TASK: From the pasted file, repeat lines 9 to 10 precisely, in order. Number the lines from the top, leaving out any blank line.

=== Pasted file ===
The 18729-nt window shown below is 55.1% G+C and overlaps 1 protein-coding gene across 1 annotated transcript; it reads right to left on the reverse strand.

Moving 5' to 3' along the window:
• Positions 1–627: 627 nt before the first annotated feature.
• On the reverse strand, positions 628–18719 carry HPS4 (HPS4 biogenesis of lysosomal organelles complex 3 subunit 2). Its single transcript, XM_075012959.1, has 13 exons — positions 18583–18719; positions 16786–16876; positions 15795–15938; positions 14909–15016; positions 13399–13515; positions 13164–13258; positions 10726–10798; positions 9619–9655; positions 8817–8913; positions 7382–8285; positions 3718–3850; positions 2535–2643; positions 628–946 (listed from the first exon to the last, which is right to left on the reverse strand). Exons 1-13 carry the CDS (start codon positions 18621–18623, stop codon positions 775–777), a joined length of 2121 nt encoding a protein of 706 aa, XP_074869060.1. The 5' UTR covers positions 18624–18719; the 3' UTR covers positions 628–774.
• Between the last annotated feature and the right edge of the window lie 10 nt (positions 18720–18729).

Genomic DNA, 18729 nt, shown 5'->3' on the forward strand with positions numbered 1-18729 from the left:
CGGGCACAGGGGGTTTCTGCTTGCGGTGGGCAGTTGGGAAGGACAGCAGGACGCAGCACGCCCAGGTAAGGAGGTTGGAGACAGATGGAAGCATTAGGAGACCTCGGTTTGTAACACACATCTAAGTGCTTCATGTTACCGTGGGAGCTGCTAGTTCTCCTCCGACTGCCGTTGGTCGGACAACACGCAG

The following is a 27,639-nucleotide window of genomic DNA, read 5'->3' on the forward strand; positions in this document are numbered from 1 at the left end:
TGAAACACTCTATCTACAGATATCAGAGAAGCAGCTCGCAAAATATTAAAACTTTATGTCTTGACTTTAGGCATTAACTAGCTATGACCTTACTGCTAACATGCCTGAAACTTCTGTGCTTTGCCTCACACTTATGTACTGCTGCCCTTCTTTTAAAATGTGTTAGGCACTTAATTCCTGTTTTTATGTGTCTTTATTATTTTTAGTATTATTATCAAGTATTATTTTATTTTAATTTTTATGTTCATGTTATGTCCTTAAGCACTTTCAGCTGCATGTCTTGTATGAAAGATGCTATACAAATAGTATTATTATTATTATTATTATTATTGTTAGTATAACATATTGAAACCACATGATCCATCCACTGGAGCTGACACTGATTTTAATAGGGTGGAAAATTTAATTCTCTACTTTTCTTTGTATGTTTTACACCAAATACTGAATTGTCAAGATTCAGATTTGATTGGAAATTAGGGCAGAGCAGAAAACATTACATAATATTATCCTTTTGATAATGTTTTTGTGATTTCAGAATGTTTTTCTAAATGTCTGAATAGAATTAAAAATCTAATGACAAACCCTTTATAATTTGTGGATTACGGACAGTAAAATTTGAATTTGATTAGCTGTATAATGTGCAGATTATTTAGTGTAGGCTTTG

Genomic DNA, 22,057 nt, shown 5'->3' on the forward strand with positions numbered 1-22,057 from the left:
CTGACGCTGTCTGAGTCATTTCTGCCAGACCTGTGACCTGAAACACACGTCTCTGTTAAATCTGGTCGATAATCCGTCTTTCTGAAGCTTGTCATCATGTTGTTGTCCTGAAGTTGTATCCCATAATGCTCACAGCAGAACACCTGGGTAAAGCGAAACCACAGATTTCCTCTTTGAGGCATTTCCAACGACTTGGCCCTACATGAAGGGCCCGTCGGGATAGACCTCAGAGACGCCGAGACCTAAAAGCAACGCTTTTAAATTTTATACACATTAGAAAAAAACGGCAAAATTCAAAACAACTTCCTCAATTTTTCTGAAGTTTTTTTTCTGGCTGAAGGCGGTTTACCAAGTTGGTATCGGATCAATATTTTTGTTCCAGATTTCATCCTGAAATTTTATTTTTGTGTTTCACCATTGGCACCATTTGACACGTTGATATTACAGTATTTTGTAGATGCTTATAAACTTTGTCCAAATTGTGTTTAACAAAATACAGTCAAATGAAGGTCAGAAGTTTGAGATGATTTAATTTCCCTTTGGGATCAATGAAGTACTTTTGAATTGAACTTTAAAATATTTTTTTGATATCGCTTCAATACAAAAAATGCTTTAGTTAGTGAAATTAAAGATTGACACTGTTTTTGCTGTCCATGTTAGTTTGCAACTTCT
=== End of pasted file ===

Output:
TGAAACACTCTATCTACAGATATCAGAGAAGCAGCTCGCAAAATATTAAAACTTTATGTCTTGACTTTAGGCATTAACTAGCTATGACCTTACTGCTAACATGCCTGAAACTTCTGTGCTTTGCCTCACACTTATGTACTGCTGCCCTTCTTTTAAAATGTGTTAGGCACTTAATTCCTGTTTTTATGTGTCTTTATTATTTTTAGTATTATTATCAAGTATTATTTTATTTTAATTTTTATGTTCATGTTATGTCCTTAAGCACTTTCAGCTGCATGTCTTGTATGAAAGATGCTATACAAATAGTATTATTATTATTATTATTATTATTGTTAGTATAACATATTGAAACCACATGATCCATCCACTGGAGCTGACACTGATTTTAATAGGGTGGAAAATTTAATTCTCTACTTTTCTTTGTATGTTTTACACCAAATACTGAATTGTCAAGATTCAGATTTGATTGGAAATTAGGGCAGAGCAGAAAACATTACATAATATTATCCTTTTGATAATGTTTTTGTGATTTCAGAATGTTTTTCTAAATGTCTGAATAGAATTAAAAATCTAATGACAAACCCTTTATAATTTGTGGATTACGGACAGTAAAATTTGAATTTGATTAGCTGTATAATGTGCAGATTATTTAGTGTAGGCTTTG

Genomic DNA, 22,057 nt, shown 5'->3' on the forward strand with positions numbered 1-22,057 from the left: